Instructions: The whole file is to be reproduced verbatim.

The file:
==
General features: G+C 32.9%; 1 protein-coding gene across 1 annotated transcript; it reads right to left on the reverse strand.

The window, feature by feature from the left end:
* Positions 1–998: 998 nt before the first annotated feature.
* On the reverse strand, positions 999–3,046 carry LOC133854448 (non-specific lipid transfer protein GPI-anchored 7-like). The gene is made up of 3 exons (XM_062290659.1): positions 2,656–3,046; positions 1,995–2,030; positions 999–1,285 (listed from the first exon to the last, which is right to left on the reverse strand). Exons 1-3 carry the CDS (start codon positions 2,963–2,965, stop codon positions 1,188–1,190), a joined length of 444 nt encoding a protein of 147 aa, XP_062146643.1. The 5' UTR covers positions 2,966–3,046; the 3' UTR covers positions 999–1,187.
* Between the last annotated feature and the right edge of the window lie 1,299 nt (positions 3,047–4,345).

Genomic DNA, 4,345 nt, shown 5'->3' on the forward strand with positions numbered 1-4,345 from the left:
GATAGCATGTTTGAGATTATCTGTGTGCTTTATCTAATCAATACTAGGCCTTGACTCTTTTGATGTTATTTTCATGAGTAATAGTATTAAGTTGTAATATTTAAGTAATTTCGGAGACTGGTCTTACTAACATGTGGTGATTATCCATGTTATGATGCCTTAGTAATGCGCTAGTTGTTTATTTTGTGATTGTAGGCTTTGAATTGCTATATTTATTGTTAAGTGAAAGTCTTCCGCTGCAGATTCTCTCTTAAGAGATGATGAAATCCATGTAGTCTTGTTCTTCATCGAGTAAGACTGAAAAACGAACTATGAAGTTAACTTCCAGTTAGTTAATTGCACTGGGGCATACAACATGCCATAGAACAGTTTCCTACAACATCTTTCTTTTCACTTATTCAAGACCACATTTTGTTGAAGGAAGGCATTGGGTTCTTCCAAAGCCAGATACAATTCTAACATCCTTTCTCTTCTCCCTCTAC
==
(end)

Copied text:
General features: G+C 32.9%; 1 protein-coding gene across 1 annotated transcript; it reads right to left on the reverse strand.

The window, feature by feature from the left end:
* Positions 1–998: 998 nt before the first annotated feature.
* On the reverse strand, positions 999–3,046 carry LOC133854448 (non-specific lipid transfer protein GPI-anchored 7-like). The gene is made up of 3 exons (XM_062290659.1): positions 2,656–3,046; positions 1,995–2,030; positions 999–1,285 (listed from the first exon to the last, which is right to left on the reverse strand). Exons 1-3 carry the CDS (start codon positions 2,963–2,965, stop codon positions 1,188–1,190), a joined length of 444 nt encoding a protein of 147 aa, XP_062146643.1. The 5' UTR covers positions 2,966–3,046; the 3' UTR covers positions 999–1,187.
* Between the last annotated feature and the right edge of the window lie 1,299 nt (positions 3,047–4,345).

Genomic DNA, 4,345 nt, shown 5'->3' on the forward strand with positions numbered 1-4,345 from the left:
GATAGCATGTTTGAGATTATCTGTGTGCTTTATCTAATCAATACTAGGCCTTGACTCTTTTGATGTTATTTTCATGAGTAATAGTATTAAGTTGTAATATTTAAGTAATTTCGGAGACTGGTCTTACTAACATGTGGTGATTATCCATGTTATGATGCCTTAGTAATGCGCTAGTTGTTTATTTTGTGATTGTAGGCTTTGAATTGCTATATTTATTGTTAAGTGAAAGTCTTCCGCTGCAGATTCTCTCTTAAGAGATGATGAAATCCATGTAGTCTTGTTCTTCATCGAGTAAGACTGAAAAACGAACTATGAAGTTAACTTCCAGTTAGTTAATTGCACTGGGGCATACAACATGCCATAGAACAGTTTCCTACAACATCTTTCTTTTCACTTATTCAAGACCACATTTTGTTGAAGGAAGGCATTGGGTTCTTCCAAAGCCAGATACAATTCTAACATCCTTTCTCTTCTCCCTCTAC